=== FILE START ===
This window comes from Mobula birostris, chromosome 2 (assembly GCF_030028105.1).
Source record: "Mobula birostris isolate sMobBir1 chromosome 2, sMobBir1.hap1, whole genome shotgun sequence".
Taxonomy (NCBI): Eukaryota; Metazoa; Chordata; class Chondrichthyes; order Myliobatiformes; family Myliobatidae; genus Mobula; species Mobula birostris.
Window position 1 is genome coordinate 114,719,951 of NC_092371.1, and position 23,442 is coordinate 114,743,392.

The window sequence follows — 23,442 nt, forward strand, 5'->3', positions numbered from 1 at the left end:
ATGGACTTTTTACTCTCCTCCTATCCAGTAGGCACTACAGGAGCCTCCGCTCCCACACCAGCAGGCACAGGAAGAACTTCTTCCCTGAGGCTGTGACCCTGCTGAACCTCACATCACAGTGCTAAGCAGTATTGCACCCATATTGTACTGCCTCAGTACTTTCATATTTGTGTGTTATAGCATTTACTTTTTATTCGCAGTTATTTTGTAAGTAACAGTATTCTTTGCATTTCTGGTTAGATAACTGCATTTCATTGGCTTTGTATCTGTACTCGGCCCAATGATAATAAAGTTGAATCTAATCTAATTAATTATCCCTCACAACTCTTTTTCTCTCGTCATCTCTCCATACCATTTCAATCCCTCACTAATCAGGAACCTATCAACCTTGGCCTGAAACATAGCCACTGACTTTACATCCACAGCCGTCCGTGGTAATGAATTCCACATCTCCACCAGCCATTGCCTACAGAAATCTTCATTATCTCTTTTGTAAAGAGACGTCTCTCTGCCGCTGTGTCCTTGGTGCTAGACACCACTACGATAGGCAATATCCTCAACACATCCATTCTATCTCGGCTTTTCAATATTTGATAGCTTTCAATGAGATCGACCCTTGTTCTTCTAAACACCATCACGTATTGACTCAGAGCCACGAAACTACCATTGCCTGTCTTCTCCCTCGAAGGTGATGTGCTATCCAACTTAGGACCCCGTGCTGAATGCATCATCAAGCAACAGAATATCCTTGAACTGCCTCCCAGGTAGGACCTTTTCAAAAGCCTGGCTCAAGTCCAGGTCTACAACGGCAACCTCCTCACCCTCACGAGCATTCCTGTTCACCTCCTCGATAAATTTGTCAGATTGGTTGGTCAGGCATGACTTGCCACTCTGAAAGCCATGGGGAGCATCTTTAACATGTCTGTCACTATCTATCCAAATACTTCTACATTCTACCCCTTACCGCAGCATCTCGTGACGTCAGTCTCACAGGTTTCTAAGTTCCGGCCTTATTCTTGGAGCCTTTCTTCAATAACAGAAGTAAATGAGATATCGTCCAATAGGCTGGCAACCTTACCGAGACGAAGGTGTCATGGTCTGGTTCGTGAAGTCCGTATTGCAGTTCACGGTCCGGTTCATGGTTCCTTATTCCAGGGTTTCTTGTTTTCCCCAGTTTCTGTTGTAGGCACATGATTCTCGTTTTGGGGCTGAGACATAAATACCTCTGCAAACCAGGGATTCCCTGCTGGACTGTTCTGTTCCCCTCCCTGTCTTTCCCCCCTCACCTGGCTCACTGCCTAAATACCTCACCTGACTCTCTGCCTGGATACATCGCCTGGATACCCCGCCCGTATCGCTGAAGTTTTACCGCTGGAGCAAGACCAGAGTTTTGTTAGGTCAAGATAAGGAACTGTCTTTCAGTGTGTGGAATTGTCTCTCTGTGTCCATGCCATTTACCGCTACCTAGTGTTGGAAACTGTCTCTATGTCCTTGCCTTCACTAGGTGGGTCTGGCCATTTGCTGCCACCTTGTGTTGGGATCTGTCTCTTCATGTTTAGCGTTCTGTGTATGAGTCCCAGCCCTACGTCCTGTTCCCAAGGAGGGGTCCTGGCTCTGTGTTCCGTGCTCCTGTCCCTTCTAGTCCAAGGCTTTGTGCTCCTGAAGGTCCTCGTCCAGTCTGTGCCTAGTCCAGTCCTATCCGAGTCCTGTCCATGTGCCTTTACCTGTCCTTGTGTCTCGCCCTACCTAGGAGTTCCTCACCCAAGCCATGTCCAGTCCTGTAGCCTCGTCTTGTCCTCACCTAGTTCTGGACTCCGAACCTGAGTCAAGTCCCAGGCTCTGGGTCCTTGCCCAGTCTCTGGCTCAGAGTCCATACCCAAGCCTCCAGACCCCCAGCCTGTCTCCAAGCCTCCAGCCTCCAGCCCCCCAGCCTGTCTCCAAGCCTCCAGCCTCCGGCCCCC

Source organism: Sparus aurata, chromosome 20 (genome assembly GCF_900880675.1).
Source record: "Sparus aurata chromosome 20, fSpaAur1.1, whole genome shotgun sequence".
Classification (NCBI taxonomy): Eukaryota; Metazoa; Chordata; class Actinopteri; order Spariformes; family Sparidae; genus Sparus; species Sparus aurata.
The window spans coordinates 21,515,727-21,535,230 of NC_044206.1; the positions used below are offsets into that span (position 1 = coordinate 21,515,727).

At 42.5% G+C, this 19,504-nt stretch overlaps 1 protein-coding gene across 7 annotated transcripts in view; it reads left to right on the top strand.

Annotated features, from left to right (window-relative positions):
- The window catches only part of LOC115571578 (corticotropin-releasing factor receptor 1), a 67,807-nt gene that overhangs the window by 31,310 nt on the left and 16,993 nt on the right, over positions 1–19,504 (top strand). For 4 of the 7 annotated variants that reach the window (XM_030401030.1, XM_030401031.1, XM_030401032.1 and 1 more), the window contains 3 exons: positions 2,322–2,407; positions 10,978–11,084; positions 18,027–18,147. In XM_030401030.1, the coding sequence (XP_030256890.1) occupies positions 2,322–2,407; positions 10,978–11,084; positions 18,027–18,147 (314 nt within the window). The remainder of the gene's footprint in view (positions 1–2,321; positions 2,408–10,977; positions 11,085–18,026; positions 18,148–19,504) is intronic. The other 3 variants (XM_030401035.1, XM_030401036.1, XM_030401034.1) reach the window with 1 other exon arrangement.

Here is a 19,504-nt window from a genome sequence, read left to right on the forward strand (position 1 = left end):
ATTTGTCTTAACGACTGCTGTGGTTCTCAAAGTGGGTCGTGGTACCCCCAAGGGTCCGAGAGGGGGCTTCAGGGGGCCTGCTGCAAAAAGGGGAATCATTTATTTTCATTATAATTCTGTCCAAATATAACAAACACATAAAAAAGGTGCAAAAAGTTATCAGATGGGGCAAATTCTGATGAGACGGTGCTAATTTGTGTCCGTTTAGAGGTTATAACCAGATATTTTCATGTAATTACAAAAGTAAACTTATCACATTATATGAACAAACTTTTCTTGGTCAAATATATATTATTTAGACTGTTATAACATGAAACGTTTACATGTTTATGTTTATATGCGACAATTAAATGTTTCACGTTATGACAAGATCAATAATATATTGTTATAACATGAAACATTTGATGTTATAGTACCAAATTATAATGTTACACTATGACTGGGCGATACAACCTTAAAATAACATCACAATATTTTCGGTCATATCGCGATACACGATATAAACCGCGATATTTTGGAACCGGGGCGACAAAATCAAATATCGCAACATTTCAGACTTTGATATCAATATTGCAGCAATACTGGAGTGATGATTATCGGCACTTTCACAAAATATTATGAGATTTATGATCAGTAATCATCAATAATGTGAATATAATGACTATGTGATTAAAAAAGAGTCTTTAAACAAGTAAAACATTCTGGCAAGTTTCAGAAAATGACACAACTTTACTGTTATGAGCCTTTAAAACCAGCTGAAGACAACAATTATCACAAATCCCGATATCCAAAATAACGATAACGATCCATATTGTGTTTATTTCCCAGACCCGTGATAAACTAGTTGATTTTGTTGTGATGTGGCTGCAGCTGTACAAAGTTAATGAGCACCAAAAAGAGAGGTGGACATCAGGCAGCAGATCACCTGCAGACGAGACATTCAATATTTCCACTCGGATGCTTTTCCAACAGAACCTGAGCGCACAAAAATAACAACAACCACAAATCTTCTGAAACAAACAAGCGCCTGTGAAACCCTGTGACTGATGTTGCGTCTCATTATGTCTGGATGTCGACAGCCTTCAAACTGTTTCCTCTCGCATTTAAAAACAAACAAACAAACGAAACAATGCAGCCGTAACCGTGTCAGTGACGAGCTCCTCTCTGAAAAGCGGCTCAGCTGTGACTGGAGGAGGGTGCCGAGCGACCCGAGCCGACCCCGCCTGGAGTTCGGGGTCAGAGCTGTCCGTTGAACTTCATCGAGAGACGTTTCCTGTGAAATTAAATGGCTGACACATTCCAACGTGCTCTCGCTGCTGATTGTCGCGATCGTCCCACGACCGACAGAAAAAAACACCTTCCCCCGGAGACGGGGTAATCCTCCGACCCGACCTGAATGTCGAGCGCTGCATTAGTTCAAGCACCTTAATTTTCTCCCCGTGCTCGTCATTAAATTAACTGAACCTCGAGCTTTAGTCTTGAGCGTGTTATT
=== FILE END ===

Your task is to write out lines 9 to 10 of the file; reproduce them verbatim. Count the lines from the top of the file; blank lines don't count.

Classification (NCBI taxonomy): Eukaryota; Metazoa; Chordata; class Actinopteri; order Spariformes; family Sparidae; genus Sparus; species Sparus aurata.
The window spans coordinates 21,515,727-21,535,230 of NC_044206.1; the positions used below are offsets into that span (position 1 = coordinate 21,515,727).